(Of course, while none of us are taking field trips right now with COVID going on, this is an excellent future trip to revisit as it’s easy to socially distance and it’s almost all outside. Ah, better days ahead.)
Like all teachers, I love taking my kids on fieldtrips. They are exciting excursions into another world that many of my students are not able to visit on their own or with their family. The students I teach often see very little outside of their home and their cities, so any window on the world is a special treat.
During one of our science units, we touched on a wide variety of animals and their habitats. This, naturally, led to a perfect opportunity to plan a zoo field trip. While it may sound simple given that zoos are generally self-contained and may even have a tour guide, there’s a lot more that goes into the planning and execution of field trips to maximize every learning opportunity possible. No matter where you’re located, a zoo is bound to be nearby and I cannot recommend this educational excursion enough.
Before our zoo field trip, I began preparing with my students. We talked about the many animals I knew we’d see along with their specific habitats. Our focus was on Africa, so we talked primarily about animals belonging to the African savannah including lions, zebras, rhinos, hippos, and a few others that I knew we’d see at the zoo. The students started making a book of animals which included pertinent information on the habitat, habits, eating patterns, and fun facts for each animal they had learned about. For each animal, they also had one blank page for journaling out observations during the field trip.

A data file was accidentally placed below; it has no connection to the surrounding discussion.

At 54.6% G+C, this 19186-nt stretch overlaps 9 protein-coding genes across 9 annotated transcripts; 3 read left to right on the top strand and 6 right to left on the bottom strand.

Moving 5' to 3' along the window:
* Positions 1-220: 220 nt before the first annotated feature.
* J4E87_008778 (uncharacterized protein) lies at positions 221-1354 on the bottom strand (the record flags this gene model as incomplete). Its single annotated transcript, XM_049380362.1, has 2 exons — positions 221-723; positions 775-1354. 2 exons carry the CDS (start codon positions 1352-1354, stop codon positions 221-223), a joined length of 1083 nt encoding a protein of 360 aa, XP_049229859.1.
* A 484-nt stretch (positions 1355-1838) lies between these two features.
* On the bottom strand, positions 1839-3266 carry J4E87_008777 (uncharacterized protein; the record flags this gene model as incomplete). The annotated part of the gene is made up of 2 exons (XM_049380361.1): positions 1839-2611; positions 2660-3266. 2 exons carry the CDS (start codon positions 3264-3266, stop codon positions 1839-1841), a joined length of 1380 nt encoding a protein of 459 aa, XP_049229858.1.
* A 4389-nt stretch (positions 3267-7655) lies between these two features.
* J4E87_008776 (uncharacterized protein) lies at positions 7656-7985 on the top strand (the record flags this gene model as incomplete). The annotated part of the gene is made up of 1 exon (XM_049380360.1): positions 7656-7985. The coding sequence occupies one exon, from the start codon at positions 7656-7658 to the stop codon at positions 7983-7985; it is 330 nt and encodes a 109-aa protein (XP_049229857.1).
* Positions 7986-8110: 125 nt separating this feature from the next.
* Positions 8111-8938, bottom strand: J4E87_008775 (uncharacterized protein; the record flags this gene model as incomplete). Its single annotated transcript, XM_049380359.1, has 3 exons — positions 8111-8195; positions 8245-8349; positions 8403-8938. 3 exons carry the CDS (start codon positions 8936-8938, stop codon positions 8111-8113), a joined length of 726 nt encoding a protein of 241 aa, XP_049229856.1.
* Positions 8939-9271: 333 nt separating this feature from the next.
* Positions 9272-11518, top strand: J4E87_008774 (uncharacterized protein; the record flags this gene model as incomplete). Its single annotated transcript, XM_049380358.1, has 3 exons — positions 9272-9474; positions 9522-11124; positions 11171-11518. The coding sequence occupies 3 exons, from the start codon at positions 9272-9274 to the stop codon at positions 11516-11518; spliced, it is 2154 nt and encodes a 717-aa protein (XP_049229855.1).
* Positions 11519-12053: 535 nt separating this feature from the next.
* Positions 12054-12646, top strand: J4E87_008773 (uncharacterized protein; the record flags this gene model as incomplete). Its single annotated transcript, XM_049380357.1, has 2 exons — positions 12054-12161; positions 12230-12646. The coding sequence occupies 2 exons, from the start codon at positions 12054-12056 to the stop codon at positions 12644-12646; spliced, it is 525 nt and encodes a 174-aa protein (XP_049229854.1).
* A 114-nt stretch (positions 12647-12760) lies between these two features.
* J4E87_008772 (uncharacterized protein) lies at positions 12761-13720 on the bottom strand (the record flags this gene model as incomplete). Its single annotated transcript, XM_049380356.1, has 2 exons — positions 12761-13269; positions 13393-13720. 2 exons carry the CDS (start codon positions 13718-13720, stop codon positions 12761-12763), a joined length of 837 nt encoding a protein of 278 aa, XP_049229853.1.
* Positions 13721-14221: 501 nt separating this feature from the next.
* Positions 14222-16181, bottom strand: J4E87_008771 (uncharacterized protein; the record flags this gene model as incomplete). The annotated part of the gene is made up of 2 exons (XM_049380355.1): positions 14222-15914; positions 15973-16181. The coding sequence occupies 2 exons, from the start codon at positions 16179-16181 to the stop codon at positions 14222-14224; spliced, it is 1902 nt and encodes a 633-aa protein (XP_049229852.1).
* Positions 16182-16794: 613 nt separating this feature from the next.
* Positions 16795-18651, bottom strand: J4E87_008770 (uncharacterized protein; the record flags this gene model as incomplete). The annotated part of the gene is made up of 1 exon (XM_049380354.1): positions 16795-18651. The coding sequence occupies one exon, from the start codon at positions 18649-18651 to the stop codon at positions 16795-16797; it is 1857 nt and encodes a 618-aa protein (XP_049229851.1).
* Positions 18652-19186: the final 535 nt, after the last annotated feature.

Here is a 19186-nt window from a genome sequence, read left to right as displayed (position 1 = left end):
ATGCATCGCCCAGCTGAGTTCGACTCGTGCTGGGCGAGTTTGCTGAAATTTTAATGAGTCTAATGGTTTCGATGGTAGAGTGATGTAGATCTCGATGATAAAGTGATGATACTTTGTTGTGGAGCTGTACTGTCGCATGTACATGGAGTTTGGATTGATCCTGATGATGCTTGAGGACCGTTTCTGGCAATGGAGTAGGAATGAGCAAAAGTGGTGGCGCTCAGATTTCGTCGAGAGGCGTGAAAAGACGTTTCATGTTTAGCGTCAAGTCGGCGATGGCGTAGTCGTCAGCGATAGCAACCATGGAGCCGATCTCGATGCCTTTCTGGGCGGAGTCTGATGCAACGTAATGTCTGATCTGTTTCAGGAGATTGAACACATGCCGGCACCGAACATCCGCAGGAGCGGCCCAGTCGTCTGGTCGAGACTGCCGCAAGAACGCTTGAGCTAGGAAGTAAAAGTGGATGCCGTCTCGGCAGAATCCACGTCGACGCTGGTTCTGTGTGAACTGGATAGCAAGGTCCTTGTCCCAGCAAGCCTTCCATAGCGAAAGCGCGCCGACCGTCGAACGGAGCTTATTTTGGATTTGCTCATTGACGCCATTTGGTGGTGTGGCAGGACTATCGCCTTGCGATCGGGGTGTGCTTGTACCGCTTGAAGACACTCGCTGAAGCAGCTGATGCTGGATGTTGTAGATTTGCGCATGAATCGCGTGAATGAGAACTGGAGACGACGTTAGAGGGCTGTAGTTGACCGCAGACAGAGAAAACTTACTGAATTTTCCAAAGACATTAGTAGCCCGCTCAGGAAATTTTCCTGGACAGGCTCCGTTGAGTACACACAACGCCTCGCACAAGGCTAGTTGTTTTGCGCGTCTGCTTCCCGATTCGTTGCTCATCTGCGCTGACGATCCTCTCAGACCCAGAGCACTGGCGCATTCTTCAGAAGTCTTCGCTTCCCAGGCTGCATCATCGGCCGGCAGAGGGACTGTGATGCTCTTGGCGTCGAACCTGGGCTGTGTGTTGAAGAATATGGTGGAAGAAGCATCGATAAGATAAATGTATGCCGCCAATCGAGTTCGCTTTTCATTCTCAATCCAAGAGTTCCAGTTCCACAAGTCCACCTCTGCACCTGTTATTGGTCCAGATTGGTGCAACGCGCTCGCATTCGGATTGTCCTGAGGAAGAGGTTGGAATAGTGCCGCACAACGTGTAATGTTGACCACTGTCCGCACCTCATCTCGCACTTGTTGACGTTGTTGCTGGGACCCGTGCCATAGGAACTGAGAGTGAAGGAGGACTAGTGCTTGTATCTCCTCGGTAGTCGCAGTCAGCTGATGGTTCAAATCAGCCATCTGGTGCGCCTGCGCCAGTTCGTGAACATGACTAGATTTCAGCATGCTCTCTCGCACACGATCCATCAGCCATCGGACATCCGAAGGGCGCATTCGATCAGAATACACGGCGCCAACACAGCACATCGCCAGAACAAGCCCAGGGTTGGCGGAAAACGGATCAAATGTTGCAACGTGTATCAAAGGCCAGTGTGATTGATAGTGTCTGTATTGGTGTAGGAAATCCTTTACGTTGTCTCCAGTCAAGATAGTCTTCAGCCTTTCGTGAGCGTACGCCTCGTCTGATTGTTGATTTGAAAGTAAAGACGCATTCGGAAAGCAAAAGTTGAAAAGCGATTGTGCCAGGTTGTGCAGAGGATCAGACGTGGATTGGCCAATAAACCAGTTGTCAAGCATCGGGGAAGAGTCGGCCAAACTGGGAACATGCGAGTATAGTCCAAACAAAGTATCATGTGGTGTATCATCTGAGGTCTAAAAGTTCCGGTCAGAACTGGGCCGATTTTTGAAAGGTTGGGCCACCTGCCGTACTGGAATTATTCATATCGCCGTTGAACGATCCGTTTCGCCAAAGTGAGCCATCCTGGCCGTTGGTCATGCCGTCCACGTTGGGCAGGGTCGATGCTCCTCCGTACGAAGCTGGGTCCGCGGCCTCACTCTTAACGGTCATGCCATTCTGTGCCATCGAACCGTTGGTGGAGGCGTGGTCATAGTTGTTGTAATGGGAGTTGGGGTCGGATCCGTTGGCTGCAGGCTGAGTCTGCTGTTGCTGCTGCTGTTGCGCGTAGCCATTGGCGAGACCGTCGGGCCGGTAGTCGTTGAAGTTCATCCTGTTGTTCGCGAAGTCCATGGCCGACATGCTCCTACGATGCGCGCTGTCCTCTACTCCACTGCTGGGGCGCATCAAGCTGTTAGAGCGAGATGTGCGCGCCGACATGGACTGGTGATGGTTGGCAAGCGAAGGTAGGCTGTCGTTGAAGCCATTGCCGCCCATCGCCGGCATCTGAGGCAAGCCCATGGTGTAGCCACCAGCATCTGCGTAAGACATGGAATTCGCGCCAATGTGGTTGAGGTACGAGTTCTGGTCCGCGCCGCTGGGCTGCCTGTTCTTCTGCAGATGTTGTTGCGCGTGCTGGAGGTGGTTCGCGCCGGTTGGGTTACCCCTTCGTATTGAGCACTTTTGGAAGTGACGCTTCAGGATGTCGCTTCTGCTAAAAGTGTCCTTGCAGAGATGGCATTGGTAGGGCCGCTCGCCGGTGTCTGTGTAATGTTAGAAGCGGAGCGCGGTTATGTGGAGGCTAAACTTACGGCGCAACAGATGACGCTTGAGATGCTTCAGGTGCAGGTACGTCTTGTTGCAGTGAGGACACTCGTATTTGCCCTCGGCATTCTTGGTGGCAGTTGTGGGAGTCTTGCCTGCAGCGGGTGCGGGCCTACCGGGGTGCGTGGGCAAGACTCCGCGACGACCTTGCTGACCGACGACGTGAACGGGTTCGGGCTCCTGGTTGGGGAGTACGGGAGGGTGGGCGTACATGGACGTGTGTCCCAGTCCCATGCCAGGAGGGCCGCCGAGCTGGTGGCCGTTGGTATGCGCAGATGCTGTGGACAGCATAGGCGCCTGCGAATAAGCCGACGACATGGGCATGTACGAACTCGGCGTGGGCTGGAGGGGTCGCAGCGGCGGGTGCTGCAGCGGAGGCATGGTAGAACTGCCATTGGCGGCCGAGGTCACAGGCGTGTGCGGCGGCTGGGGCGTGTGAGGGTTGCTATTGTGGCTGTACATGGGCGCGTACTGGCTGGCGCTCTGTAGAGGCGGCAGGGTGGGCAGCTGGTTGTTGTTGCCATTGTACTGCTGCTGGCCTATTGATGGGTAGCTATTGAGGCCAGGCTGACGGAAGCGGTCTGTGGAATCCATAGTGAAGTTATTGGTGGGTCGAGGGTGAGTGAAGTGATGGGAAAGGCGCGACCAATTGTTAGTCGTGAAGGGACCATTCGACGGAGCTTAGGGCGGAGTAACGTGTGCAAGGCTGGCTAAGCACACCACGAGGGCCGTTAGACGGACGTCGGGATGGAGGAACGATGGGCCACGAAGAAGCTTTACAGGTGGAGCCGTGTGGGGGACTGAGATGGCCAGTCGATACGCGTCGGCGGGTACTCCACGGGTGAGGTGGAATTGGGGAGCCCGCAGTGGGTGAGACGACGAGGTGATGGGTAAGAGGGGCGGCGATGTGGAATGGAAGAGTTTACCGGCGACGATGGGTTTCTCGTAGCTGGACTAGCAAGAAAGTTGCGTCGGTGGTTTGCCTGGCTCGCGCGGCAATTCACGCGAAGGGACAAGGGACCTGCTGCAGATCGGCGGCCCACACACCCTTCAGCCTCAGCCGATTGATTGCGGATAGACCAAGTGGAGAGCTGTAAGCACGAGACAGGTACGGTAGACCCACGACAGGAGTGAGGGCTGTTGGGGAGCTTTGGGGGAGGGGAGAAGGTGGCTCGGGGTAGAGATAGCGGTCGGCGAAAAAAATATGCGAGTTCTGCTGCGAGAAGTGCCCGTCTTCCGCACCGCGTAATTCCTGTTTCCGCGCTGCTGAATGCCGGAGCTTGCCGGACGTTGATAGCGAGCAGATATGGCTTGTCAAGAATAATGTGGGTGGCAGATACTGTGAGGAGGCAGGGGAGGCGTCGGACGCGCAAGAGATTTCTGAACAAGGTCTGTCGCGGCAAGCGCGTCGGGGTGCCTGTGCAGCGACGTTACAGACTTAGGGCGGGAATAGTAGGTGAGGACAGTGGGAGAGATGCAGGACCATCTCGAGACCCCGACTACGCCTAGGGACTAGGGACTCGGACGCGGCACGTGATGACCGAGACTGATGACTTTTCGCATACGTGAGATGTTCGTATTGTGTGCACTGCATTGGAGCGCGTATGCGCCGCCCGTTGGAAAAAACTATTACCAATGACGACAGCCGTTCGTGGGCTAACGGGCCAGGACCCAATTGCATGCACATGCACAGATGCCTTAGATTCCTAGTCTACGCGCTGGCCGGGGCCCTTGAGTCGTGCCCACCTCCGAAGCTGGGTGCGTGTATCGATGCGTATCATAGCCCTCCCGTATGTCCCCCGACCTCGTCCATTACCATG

Several weeks prior, I began sending out permission slip forms and collecting the $5 fee to cover transportation and the docent fee. Many zoos have school programs that offer discounted or free admission for students and ours was one of them. During these initial couple weeks, I had a job of contacting parents, following up with students and rounding up permission slips in addition to the money owed. The money came in all forms – dollar bills, check, nickels, quarters, dimes, you name it. I even got an IOU note from one parent! Right about then, I really wished I had something as simple as a permission slip app with online payments for field trips.
Any permission slip app would have taken a huge load of stress and frustration off my shoulders. During field trips such as this one, I spent far more time tracking down permission slips and money than I should have. Planning the field trip comes first, so that means the time left to hunt down missing forms often occurs during my lunch hours, breaks, or after school. Ugh! The last thing I want to do when I’m done for the day is to start calling parents. With a permission slip app, the entire process would have been at my fingertips. Instead of handing out forms and waiting for those cut-off strips of paper, I would have emailed all of their parents the slip and waited for them to come back in digitally. For those that needed following up, I could have very quickly messaged them – also through the app – and reminded them to fill out the form. This would have saved me HOURS and not to mention the headaches that were caused by the process of making sure all of my kids could go.